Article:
Races 1 and 2 of the North Carolina Cyclocross Winter Cup took place January 9 and 10 in Salisbury and Mooresville, North Carolina. The CXHairs.com helmet-cam was in attendance for the event. Thanks to Chris Carraway (NCVC) for strapping on the hardware for the races and giving us a good look at the NCCX series.
We also caught up with Route1Velo’s Thori Wolfe who traveled from DC to NC for the weekend’s races. Before getting to the video, here is Thori’s race report of how things played out at the front of the Masters 45+ field:
“Somewhere into the second or third week of undisciplined gluttony following Capitol Cross and the end of the ‘cross season, my R1V teammate Danny Koniowsky suggested the North Carolina Winter Cross Series. I was starting to feel like a slug, so I checked the calendar and Google map and decided to commit to at least the first weekend. I made the trek last weekend and wasn’t disappointed with the trip. Both races on Saturday and Sunday were low key, local races with relatively small fields and some very talented racers still willing to get out in the 20 degree temps when the only other ‘cross racers taking the discipline seriously live in Northern Europe and are named Nys, Albert, and Stybar. The accents were heavy Carolina. The juxtaposition of Ridley bikes, tubulars on carbon rims, and the southern accents you might otherwise expect at a NASCAR event was pretty awesome. It reminded me of surfing in Cape Cod with a bunch of dudes with heavy Massachusetts accents wave sliding on long boards. In both cases, seemingly incongruous, but it didn’t matter once they got down to what they were there to do. Continue reading “NCCX Winter ‘Cross Video (Race No. 1)”
I admit it. Of all the great ‘cross racing that takes place each week in the Mid-Atlantic, I’m a bit biased toward the masters 3/4 field. This is my race and the one that is featured in most of the videos on this site.
The podium at this year’s Tacchino Ciclocross was made up of five super-strong riders. These guys went hard all day and had a great battle at the end. At least that is what I learned by doing these interviews. The last time I saw them, as illustrated in the above image, was about 200 yards into the race.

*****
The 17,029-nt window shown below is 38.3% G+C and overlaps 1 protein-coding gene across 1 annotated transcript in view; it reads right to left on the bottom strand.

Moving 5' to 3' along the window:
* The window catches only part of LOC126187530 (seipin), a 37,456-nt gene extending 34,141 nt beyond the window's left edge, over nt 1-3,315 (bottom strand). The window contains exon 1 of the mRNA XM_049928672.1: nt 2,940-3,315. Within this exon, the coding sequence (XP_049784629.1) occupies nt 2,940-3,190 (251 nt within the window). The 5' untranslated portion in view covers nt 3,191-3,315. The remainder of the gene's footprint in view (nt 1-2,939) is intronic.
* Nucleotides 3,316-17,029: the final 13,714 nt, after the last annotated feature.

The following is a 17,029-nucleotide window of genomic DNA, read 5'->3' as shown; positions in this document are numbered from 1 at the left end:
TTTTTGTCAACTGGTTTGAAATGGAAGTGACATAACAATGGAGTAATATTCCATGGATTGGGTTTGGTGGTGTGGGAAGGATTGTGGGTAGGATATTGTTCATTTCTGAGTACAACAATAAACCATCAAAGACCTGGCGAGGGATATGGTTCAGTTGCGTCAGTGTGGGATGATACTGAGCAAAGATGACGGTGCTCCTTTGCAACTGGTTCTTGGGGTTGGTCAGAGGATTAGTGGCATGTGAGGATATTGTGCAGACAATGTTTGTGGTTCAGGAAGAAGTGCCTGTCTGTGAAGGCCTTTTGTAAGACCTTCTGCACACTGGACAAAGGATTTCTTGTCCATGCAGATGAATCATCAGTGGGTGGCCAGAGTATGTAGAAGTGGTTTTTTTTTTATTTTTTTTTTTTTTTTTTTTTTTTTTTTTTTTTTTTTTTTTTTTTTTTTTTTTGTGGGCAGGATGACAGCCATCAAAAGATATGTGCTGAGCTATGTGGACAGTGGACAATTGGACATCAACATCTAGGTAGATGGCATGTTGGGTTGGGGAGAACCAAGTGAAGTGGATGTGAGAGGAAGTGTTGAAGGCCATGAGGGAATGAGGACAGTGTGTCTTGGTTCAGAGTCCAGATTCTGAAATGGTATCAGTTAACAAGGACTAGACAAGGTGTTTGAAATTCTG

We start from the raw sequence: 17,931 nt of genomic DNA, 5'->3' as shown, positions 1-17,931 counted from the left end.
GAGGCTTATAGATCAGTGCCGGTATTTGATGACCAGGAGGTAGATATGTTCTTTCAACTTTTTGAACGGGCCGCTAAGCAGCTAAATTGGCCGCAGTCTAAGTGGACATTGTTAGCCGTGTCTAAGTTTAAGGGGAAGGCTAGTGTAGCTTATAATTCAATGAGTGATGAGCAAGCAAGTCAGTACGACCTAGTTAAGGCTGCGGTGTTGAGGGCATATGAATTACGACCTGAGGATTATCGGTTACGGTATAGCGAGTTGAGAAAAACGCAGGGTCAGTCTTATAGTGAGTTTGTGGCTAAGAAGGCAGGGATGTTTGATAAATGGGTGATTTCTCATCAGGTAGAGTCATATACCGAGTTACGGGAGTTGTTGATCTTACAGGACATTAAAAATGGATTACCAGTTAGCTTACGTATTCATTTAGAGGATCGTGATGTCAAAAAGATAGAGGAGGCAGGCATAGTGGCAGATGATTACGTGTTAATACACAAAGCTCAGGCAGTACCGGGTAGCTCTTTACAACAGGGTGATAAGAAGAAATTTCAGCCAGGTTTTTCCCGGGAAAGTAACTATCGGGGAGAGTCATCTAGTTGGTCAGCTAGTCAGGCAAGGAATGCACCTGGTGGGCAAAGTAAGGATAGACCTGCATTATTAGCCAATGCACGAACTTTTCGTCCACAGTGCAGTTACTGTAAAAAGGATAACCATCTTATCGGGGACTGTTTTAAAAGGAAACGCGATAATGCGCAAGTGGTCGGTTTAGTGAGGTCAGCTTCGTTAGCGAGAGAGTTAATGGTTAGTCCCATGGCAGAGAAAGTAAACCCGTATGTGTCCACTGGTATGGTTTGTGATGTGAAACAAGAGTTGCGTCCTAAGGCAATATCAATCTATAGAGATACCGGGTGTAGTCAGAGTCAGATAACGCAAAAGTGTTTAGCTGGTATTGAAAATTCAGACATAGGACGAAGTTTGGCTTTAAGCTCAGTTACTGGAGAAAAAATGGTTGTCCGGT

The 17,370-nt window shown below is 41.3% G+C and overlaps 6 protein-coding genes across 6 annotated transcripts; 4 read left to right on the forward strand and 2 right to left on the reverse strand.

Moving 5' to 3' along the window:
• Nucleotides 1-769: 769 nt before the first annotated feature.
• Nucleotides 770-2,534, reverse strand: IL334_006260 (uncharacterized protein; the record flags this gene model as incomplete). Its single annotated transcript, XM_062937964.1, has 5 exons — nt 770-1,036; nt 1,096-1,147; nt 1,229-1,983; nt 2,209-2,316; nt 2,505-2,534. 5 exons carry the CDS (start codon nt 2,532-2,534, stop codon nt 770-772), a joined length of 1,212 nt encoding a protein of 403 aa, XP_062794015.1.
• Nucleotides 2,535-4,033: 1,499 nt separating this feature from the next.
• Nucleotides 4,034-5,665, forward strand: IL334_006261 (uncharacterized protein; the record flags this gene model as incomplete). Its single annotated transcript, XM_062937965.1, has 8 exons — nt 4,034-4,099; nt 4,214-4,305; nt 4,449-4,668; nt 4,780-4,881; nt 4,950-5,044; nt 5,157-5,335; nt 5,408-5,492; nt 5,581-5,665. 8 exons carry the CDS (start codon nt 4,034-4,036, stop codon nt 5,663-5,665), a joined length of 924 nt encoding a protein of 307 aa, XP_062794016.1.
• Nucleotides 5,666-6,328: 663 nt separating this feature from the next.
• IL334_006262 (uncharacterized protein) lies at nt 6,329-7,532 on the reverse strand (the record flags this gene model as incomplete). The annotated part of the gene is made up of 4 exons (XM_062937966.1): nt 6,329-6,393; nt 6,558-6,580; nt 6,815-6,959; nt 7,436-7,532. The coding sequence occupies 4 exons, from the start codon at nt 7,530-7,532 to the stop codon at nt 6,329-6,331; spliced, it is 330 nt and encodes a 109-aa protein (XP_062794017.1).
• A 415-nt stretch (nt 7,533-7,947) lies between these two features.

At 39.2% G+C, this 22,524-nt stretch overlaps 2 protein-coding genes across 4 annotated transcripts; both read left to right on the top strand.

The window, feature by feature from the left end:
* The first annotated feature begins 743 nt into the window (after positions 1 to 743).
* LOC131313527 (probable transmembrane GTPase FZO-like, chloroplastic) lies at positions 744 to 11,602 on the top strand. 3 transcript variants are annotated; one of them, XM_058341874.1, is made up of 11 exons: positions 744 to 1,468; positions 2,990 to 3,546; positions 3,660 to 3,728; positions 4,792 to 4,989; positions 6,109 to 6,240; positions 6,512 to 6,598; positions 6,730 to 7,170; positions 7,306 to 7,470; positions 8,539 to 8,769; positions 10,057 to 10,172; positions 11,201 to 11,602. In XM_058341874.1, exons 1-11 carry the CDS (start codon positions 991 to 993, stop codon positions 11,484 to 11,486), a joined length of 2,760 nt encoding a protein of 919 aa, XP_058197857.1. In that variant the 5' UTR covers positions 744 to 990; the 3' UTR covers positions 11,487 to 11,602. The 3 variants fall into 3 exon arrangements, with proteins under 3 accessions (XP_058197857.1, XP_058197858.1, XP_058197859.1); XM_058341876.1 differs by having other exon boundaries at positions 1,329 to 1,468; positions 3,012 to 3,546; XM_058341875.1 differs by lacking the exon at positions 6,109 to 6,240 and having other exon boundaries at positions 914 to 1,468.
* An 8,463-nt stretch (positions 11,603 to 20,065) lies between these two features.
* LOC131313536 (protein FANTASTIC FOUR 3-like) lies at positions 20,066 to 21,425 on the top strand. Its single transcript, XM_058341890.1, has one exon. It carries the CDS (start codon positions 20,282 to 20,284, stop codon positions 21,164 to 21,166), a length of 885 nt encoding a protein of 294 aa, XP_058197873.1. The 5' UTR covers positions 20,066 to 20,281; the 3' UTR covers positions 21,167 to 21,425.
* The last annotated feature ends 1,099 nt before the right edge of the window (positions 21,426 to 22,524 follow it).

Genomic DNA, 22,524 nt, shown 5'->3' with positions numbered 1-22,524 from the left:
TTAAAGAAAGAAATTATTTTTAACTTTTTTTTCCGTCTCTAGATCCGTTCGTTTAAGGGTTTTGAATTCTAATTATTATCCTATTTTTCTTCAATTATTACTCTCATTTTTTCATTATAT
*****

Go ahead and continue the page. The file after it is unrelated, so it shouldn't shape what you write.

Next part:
Having the top five weigh in gives us a great look at the decisive moments of the race. We not only get a peek at the winner’s strategy but how the other four reacted, and in hindsight, what they would have done differently.
Thanks for reading.
Under ideal conditions (you arrive on time, it’s not pouring down rain), how much time do you spend on the course before racing? Do you walk the course? Do any hot laps? What are you looking for during this time?
Jay Morali (C3-Athletes Serving Athletes, 1st Place): I ride the course once when I arrive. I warm up on the road and then try and ride the opening sections of the course once more before the race. I am looking for the best lines since the start is so important and chaotic.
Neal Sapp (Ben’s Performance Bikes, 2nd Place): I ride 2 laps. The 1st lap is slow just looking the course over and trying too find good passing zones and too figure out where I will be fast and sections I will be slow and what tire pressure I will use for that course. The 2nd lap is with some speed too see how it will all come together and flow.
Jeff Anderson (HPC/List, 3rd Place): I get out on the course right away and do 2-3 laps but at Tacchino I ended up doing 4. First lap is slow to ‘see’ the course and then the other laps I will go at a quick pace but not hot. I sometimes even go back and redo a section if I didn’t like the feel of it the first time through. I pay attention to not only what looks like the primary line but any secondary lines that I might be forced to take to pass or due to traffic. I also watch others ahead of me. Sometimes I ride with another rider I know too. I am glad I did a 4th lap at Tacchino as they moved the course, so I knew what the change was. After that off to registration and the trainer.
Scott Thompson (Squadra Coppi, 4th Place): With our race starting at 10am, I like getting to the venue at 8am and riding the course for a solid 30-45 minutes before the Cat 4 men start at 9am. I find this is a much more mentally pleasant way to warm up than spending the time on the trainer in the parking lot. It lets me get very comfortable with the course and warm up physically at the same time. I have been doing progressively faster laps to warm up, and I’ll usually test the key turns at speed. I’m looking for less bumpy lines, the fastest lines through turns, and also for places where back-ups may occur.
Thori Wolfe (Route1Velo/Arrow Bicycle, 5th Place): I focus on the first turn or “bottleneck” after the start; the best or most challenging lines or turns throughout the course; and points along the course where wind, power, or passing (getting passed) will be a factor. Standard stuff. With respect to arrival time and time on course, I used to arrive about 20 to 30 minutes before the start, so I guess I’ve started putting a little thought into my arrival times … about an hour and a half seems enough to keep me busy the whole time and on a timeline to include bagging a couple laps and sitting on the trainer. Continue reading “Tacchino Ciclocross: Masters 3/4 Podium”